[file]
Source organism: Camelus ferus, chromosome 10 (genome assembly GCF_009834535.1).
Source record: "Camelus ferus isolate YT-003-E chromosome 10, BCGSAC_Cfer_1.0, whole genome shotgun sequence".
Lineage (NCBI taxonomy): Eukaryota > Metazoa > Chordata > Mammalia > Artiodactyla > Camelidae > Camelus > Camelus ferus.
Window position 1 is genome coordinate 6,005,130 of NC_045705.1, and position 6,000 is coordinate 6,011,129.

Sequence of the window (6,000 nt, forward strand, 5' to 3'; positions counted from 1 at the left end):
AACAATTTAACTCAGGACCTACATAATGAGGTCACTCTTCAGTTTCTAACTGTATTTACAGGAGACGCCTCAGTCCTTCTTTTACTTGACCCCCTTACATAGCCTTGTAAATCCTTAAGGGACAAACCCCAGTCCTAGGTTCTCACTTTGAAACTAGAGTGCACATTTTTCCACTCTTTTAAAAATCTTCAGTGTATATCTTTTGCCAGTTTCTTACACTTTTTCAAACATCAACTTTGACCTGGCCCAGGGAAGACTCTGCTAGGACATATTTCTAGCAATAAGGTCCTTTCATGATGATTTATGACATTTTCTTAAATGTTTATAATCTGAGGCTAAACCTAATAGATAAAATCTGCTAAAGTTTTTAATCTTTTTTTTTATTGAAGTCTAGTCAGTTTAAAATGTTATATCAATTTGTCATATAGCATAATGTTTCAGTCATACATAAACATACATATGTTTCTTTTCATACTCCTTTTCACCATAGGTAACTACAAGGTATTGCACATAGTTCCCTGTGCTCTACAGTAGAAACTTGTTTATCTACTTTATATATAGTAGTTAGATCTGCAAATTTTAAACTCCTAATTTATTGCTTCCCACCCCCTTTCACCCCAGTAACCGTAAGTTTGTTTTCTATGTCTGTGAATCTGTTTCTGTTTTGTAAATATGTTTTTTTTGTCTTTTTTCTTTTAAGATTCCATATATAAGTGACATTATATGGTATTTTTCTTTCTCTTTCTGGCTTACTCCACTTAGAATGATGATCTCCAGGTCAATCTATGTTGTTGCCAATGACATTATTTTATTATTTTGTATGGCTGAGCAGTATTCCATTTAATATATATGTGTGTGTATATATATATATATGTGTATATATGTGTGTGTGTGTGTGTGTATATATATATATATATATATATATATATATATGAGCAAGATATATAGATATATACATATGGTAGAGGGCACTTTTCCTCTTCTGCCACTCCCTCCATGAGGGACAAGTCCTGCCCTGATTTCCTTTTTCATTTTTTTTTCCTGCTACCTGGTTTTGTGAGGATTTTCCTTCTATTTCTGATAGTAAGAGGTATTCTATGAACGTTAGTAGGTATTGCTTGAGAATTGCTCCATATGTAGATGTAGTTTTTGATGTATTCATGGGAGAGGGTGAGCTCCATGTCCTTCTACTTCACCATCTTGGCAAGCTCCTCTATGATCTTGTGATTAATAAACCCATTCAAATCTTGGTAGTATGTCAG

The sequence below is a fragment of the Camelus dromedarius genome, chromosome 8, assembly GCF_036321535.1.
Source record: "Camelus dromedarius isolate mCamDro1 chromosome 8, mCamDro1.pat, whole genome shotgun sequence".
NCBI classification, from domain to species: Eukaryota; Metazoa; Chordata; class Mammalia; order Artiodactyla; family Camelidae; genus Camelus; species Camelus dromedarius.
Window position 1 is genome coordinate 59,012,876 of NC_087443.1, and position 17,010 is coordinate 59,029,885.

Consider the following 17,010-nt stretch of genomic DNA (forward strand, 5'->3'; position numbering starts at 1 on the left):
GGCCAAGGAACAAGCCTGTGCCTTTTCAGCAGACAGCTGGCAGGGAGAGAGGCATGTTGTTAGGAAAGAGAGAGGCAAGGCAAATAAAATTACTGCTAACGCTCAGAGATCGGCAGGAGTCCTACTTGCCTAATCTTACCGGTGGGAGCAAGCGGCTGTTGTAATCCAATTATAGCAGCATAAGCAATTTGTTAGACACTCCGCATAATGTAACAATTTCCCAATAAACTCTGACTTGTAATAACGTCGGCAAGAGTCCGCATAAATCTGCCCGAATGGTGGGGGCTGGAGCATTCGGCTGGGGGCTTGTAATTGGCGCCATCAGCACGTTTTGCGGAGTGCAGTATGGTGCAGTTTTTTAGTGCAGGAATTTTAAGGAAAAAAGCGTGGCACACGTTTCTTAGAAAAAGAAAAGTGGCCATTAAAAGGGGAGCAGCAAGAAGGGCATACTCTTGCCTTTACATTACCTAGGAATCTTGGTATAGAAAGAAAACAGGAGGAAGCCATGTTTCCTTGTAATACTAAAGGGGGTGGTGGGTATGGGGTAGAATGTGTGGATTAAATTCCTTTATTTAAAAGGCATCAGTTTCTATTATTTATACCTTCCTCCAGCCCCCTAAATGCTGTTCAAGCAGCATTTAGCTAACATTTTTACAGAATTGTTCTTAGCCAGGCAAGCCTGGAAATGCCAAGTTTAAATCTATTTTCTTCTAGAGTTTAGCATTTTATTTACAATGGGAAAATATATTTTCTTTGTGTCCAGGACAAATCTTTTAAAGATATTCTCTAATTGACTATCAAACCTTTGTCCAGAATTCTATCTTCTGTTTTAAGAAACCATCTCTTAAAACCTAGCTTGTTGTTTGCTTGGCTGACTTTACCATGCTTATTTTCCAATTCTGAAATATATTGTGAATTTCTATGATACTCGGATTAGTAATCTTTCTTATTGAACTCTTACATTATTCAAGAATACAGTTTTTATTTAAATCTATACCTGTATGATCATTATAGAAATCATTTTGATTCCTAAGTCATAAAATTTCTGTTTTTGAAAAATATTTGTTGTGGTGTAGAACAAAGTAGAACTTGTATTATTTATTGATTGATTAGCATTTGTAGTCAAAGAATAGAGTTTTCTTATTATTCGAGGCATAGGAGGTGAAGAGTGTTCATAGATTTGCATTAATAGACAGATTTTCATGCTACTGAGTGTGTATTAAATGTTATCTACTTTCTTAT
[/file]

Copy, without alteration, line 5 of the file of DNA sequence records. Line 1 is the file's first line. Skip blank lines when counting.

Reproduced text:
Sequence of the window (6,000 nt, forward strand, 5' to 3'; positions counted from 1 at the left end):